I already knew I didn’t want to be a phone zombie so I created only one social media account. Sometimes I just go on it once a week or sometimes I don’t even touch it in four month. I especially don’t go on it during the weekend. I just keep telling myself what would be so important that I have to keep looking at my social media. Nothing really. If we didn’t have it before to keep in contact with people or to read feeds of stories; we don’t need it now for our daily life. There is more to life than looking at what people are doing on social media. Read a book(I don’t see that much anymore) or just get out and hang out with friends and family.

By lIsa M, Metro US reader 

Metro Staffers on ways to switch off social media

I was amazed at this outpouring of people who felt what I was feeling. We are living in an age with a modern problem that hasn’t been pinned down completely. Our anxieties are stoked in anticipation of new content. The next update and notification is inevitable. At least that’s what we’ve been told. Perhaps, that might be one of the only constants we have left in a world that seems to be making it up as it turns?

As great as these responses were, I felt like I should open this discussion up to people in the Metro office to see how they are able to build the barriers between their lives online and their lives at home.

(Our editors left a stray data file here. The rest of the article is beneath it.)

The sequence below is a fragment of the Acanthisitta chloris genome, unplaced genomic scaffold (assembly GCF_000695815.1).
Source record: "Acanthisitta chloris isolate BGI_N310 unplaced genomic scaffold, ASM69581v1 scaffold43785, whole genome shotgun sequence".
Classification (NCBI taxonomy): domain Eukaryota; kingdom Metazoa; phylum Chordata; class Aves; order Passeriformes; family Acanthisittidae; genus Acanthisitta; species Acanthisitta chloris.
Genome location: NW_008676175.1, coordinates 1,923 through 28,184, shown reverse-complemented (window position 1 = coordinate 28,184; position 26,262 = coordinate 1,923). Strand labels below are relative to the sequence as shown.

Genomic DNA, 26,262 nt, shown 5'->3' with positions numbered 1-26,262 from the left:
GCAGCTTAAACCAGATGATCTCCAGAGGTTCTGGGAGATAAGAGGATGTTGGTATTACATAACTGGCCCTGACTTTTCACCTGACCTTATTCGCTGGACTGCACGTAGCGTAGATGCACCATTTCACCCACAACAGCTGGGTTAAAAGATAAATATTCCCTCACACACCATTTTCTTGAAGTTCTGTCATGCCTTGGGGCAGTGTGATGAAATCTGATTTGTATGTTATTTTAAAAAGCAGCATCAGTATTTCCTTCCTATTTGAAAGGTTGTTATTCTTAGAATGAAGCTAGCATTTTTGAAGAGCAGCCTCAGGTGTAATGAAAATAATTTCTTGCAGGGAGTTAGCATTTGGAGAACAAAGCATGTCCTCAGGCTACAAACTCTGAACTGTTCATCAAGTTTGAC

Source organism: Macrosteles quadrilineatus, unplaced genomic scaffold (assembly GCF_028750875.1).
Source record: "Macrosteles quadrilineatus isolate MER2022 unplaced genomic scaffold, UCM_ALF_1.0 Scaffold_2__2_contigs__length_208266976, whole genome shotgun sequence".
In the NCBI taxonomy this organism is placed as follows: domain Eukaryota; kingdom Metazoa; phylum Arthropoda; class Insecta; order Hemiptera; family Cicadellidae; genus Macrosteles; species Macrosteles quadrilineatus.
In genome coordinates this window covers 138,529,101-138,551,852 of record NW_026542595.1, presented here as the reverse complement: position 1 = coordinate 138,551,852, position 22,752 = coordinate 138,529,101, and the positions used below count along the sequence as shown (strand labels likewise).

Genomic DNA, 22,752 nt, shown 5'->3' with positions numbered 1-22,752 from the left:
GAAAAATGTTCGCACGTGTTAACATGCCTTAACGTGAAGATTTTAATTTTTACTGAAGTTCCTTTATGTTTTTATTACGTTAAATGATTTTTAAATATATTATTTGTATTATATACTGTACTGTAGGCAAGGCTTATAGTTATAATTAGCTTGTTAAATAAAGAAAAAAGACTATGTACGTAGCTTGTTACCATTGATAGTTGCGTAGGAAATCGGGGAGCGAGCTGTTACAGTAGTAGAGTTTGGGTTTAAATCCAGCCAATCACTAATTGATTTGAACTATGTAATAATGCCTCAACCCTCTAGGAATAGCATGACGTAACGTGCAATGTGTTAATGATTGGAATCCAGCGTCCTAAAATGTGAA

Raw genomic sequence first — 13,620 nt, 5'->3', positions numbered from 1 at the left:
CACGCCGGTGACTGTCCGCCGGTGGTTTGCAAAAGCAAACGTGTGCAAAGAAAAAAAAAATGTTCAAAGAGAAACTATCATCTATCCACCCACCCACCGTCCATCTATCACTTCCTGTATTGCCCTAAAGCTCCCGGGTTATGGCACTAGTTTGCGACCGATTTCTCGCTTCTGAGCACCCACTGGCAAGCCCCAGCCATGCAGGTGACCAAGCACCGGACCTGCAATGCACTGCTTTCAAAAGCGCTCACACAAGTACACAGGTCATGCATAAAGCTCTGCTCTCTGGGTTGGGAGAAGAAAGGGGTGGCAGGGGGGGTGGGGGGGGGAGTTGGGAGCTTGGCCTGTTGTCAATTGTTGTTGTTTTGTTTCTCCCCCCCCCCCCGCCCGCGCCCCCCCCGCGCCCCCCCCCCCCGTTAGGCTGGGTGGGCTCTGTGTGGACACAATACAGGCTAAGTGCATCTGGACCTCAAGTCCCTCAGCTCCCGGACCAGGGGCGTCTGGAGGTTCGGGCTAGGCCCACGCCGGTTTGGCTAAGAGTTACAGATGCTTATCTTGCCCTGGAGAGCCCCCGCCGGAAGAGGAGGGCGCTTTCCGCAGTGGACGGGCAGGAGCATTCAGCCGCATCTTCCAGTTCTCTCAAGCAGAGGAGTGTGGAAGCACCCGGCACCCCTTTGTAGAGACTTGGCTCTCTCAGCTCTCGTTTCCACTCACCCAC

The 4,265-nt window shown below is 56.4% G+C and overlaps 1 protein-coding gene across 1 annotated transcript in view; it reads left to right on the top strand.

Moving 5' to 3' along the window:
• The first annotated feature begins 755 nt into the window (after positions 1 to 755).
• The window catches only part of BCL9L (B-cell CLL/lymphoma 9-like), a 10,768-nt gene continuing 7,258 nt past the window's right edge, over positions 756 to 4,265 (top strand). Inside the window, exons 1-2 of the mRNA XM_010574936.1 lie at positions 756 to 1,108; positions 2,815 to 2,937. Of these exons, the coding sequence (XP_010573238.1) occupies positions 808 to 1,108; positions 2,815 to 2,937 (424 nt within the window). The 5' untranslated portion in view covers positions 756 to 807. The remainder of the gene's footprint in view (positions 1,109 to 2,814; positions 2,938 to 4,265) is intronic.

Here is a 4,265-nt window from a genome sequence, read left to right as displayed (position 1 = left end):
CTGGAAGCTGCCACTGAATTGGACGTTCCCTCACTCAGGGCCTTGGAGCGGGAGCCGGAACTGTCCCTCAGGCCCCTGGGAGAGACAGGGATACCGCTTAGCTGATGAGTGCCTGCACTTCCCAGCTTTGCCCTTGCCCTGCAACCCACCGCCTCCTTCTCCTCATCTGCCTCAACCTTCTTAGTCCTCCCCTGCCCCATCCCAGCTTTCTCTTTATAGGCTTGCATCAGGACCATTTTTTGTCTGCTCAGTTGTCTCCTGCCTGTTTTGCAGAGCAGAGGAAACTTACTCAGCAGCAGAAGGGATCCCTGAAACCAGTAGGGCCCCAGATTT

Kristen Touissant, Metro News Reporter 

To try to spend less time on my phone, I turned the display settings to grayscale for a little while. I heard this tip first from a friend and then found all sorts of things online talking about it. To do so on your iPhone, you have to go into your Settings > General > Accessibility > Display Accommodations > Color Filters, and then choose Grayscale. I don’t have any notifications set up for apps, but I do tend to just scroll on Twitter or Instagram. Without colors, though, endlessly scrolling on Instagram becomes a lot less interesting, and the apps don’t stick out at you on your home screen demanding that you check Twitter again even if you just closed it. I definitely spent less time on my phone, and then when I switched it back to color, it was so bright and jarring it actually put me off of looking at the screen still. (Though that does fade after a while, so you can fall prey to phone addiction again afterward).

Eva Kis, Metro Going Out Editor 

Just remind yourself that life doesn’t happen on your phone but around you. I kept finding myself missing key moments of TV shows or asking my husband to repeat things. So now when I’m home, I try to use my phone only when no one and nothing else requires my attention.

How to battle social media fatigue 

While people have different ways of setting social media ground rules for themselves, there are no wrong answers really. As long as you can limit yourself to how much you scroll through Facebook, Twitter, Instagram, or whatever time-sucking social media platform you use, the more meaningful your life in the real world will be.